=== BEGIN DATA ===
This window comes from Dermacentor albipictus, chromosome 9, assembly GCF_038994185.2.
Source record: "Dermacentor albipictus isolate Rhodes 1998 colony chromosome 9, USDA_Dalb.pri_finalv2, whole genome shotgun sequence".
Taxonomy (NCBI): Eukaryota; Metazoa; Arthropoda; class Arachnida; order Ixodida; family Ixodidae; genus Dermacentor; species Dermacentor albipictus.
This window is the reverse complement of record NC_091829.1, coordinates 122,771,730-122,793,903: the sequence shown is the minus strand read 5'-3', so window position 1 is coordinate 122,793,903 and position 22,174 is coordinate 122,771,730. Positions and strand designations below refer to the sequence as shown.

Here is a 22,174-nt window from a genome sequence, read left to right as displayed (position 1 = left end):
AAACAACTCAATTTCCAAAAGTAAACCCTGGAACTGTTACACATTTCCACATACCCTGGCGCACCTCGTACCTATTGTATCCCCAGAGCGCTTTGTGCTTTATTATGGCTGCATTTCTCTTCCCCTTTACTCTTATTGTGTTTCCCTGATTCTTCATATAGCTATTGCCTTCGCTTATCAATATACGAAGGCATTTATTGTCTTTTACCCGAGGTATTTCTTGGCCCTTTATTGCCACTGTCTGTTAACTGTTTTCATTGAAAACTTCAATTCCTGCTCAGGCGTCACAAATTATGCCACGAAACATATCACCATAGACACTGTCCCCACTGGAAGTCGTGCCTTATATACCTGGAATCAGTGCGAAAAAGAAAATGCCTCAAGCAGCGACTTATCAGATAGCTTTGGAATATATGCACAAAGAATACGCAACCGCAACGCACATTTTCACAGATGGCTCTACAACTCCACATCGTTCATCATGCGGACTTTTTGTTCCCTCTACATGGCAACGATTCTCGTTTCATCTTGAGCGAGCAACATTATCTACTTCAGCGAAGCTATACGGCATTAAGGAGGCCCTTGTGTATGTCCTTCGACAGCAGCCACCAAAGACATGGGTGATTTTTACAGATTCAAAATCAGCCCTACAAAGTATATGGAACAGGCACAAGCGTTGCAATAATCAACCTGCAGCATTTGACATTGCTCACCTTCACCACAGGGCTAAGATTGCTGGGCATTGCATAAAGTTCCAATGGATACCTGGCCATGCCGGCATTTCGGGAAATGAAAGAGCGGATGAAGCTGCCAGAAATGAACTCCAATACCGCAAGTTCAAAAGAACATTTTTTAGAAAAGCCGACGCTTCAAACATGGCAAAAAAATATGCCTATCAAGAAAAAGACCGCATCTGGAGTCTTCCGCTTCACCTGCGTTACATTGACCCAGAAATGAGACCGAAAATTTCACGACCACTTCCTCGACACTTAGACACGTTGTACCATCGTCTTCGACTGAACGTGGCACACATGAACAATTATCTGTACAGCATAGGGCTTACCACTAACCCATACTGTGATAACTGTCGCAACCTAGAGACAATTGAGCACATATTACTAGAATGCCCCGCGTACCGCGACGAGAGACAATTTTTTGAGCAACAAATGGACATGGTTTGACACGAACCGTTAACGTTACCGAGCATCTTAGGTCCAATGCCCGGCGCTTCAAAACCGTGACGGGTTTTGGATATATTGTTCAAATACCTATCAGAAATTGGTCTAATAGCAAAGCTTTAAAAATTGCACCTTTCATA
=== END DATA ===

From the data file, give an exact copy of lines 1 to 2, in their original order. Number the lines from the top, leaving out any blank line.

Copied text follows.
This window comes from Dermacentor albipictus, chromosome 9, assembly GCF_038994185.2.
Source record: "Dermacentor albipictus isolate Rhodes 1998 colony chromosome 9, USDA_Dalb.pri_finalv2, whole genome shotgun sequence".